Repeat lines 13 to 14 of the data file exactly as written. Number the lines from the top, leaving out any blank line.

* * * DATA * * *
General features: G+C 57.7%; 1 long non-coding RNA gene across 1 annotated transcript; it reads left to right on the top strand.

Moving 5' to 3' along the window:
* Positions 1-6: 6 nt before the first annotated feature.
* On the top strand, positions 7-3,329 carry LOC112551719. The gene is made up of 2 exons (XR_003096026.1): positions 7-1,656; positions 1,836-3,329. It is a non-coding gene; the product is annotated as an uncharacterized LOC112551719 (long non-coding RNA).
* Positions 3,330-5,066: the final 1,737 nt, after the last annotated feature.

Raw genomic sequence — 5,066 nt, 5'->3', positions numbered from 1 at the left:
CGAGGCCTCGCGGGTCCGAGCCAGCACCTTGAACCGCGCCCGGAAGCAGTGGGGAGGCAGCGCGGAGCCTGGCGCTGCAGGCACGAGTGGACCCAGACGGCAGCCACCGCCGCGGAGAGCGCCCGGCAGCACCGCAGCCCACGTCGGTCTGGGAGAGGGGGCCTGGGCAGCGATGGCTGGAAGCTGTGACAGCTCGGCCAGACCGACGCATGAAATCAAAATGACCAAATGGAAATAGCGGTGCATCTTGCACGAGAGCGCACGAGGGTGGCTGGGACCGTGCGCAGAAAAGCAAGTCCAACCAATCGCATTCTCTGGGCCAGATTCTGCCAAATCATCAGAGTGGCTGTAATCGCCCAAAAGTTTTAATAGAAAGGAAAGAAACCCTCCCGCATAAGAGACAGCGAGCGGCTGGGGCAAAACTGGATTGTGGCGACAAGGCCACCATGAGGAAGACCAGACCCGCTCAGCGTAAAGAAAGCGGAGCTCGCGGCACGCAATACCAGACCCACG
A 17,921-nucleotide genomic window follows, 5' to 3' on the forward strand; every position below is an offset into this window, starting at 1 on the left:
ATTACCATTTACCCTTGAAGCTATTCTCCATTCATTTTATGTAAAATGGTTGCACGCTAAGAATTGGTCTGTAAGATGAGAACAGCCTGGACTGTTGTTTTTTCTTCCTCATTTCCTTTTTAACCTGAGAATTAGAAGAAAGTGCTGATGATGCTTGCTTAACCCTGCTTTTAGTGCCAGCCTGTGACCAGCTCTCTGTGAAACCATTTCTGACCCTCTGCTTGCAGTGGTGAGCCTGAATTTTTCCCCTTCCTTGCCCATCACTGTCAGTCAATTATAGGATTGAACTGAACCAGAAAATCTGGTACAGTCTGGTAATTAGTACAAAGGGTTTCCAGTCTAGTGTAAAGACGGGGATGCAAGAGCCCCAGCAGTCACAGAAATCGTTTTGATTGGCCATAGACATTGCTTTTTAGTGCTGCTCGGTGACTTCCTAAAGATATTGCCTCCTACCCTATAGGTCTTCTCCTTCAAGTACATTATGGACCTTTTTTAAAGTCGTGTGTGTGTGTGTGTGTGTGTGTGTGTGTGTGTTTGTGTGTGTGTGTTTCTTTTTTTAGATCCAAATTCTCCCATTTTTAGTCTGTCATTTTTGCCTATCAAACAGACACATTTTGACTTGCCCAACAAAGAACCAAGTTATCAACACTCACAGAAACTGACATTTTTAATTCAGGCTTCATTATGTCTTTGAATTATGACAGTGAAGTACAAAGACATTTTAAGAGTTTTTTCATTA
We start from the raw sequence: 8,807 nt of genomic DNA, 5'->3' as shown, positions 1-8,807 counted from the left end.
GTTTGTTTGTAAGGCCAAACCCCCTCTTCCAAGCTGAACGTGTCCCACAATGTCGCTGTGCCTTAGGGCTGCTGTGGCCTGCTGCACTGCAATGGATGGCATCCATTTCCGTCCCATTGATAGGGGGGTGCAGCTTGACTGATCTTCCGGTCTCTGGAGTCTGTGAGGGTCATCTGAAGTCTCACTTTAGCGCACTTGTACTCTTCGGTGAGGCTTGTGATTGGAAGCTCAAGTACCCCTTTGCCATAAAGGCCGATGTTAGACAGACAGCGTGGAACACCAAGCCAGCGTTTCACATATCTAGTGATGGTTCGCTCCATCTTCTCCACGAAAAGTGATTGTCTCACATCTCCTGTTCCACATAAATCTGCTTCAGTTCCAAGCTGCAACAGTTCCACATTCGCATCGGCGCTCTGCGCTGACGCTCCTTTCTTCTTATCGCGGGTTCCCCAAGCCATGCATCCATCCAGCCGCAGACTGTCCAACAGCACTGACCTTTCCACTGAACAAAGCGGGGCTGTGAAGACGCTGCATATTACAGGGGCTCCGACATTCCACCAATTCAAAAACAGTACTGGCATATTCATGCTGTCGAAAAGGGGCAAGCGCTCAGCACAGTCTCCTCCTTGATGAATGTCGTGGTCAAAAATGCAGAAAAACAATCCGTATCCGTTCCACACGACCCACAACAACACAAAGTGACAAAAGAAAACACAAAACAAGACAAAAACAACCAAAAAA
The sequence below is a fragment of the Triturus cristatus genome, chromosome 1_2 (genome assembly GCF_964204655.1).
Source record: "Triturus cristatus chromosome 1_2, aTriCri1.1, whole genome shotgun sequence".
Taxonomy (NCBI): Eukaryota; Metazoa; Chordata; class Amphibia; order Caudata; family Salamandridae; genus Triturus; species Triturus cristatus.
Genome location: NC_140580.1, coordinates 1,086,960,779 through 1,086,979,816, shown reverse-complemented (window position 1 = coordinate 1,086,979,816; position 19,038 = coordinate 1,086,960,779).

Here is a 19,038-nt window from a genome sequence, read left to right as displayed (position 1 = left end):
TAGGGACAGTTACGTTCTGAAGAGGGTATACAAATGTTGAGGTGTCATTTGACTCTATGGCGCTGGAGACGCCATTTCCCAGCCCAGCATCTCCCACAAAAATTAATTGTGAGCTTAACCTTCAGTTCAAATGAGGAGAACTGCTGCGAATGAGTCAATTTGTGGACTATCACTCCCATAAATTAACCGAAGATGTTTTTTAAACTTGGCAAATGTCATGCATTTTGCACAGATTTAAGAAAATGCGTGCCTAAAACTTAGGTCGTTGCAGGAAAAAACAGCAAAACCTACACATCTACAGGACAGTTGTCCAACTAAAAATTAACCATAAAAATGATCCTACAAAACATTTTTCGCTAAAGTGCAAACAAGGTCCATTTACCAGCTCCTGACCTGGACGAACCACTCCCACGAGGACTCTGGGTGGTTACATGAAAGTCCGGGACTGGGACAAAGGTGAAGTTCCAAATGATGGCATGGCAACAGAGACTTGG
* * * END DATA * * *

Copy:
Source record: "Triturus cristatus chromosome 1_2, aTriCri1.1, whole genome shotgun sequence".
Taxonomy (NCBI): Eukaryota; Metazoa; Chordata; class Amphibia; order Caudata; family Salamandridae; genus Triturus; species Triturus cristatus.